Of course, to accurately assess the premiums and let the market work its magic, the FDIC would need access to an enormous amount of information at banks. Not a problem! The FDIC has the right to examine any FDIC-insured institution if the FDIC’s board of directors finds the examination is necessary “for insurance purposes.” 12 U.S.C. 1820(b)(3). That would simplify the issue of setting up an entirely new systemic risk regulator with the authority to examine the books of market participants.

Still, I recognize there’s a big sticking point: any effective premium would probably have to apply to financial institutions that do not even operate with tradititionally FDIC-insured deposits. I also recognize that “excessive insurance premiums may hinder a financial institution’s capacity to resolve its bad loan problems and/or reinforce its owned capital.” (Financial Crises in Japan and Latin America, pg. 82.) And, lastly, there’s always a chance that FDIC systemic risk premiums would be miscalculated. There is some suggestion, for instance, that the FDIC misjudged the systemic risk posed by the failure of Continental Illinois National Bank in 1984. Even so, I think that’s better than just handing the keys over to the Fed, which has enough to worry about (like managing inflation).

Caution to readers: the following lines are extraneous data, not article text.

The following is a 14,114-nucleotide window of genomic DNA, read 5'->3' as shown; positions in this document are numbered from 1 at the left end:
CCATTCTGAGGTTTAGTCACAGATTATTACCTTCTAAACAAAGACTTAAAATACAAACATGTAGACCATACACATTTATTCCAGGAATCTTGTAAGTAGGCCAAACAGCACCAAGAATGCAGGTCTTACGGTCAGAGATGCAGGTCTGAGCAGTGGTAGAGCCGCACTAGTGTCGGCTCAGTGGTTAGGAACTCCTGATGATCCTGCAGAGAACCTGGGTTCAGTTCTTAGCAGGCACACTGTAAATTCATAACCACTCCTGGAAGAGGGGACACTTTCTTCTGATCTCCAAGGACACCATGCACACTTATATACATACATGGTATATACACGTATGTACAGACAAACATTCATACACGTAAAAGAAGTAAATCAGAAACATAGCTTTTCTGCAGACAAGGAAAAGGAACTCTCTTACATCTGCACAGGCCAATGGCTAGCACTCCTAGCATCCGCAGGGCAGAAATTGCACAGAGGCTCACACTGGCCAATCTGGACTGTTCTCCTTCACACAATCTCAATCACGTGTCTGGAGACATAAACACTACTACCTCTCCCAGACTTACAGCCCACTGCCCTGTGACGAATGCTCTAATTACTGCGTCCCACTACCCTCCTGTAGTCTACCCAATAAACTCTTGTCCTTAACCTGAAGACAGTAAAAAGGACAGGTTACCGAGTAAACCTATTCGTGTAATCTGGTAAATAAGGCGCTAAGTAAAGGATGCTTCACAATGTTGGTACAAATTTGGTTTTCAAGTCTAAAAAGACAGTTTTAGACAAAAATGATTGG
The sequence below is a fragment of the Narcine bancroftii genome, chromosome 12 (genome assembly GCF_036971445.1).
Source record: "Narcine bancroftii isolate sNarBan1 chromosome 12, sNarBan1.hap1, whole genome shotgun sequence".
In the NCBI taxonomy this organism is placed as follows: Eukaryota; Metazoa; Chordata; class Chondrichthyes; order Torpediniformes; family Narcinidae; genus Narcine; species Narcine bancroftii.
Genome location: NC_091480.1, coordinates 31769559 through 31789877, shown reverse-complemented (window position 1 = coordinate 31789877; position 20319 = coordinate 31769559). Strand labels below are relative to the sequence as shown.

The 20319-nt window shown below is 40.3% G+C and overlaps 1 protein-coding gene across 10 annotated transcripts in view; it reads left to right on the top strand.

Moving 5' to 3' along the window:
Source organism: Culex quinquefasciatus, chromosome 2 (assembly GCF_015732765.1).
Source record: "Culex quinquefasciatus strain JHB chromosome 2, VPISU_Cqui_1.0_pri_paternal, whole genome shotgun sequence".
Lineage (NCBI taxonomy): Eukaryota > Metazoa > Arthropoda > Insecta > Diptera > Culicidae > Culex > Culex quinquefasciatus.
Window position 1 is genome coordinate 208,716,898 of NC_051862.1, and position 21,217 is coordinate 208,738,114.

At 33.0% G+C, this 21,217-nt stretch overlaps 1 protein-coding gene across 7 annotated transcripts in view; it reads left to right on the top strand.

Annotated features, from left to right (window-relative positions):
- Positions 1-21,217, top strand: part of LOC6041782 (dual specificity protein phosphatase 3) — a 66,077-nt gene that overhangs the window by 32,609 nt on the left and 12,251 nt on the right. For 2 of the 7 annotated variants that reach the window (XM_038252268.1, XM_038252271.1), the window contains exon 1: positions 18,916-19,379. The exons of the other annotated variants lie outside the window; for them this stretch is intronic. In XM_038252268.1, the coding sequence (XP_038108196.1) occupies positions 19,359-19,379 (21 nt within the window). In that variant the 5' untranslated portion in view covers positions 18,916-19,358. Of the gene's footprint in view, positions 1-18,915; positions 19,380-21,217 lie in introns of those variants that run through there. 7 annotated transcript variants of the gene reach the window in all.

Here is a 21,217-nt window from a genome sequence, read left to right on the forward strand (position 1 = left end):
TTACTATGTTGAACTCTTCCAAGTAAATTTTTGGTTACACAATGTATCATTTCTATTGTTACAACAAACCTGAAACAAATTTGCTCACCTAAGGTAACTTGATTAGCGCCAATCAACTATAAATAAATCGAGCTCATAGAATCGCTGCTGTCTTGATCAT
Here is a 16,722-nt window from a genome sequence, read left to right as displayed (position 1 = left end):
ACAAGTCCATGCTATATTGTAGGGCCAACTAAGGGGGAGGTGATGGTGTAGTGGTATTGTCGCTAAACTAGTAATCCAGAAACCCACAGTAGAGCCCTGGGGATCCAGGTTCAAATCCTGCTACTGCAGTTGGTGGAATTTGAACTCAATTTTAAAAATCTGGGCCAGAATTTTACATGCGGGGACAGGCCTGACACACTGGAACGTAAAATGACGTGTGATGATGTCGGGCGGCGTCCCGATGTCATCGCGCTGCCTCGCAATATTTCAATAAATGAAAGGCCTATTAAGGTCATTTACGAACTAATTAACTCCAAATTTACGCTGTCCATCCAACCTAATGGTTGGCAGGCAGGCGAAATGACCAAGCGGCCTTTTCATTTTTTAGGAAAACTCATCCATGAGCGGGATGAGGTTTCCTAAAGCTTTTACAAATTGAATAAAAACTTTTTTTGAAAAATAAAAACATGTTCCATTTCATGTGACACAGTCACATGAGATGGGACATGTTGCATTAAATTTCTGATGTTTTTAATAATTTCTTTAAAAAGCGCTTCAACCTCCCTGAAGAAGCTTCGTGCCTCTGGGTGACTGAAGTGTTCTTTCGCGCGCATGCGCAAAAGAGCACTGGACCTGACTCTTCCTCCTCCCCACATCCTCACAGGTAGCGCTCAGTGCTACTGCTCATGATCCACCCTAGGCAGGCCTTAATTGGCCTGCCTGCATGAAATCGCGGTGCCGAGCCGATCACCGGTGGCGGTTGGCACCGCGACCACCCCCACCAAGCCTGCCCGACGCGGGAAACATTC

How is Life Insurance Premium Calculated?

What is life insurance premium?

It is regular amount pays to insurance company to purchase a policy and to keep it in force; in return the insurance company agrees to pay your nominee or beneficiary a sum of money upon your demise. In the event you suffer total and permanent disability, the payment will be made to you; in these circumstances the money is usually payable in installments.

How is your life insurance premium calculated?

Life insurance companies don’t take risks to cover an insured when they are determining the rates, they want to take precautions to ensure the insured won’t die prematurely, because the pay out will be more than the amount the insured paid.

The insurance companies collect the premiums from the policyholders and pay for the overhead and administrative expenses, they invest the money to create a pool of money to pay claims and make their profit from investment, premiums collected are not enough to sustain, so they have to calculate precisely, otherwise their business will be at a loss.

The calculation of life insurance premium is based on age, gender and health

A younger person has a longer life span, so his/her policy has a longer maturity, and it is axiomatic that his premium will be cheaper. According to mortality table women outlived men, so women have lower rates on life insurance. Family medical history also plays an important role, for example if a person’s parents or family members suffered diabetes or high-blood pressure he may have to go for medical check-up before he buys a policy, and he is classified as high risk buyer, the insurance company will access him and consider whether or not to take the risk to insure him.

Each an every insurance company sets its own rates of life insurance premium, the type and amount of insurance you purchase and your lifestyle habits also affect your premiums, such as if you are a smoker you will pay a higher rate.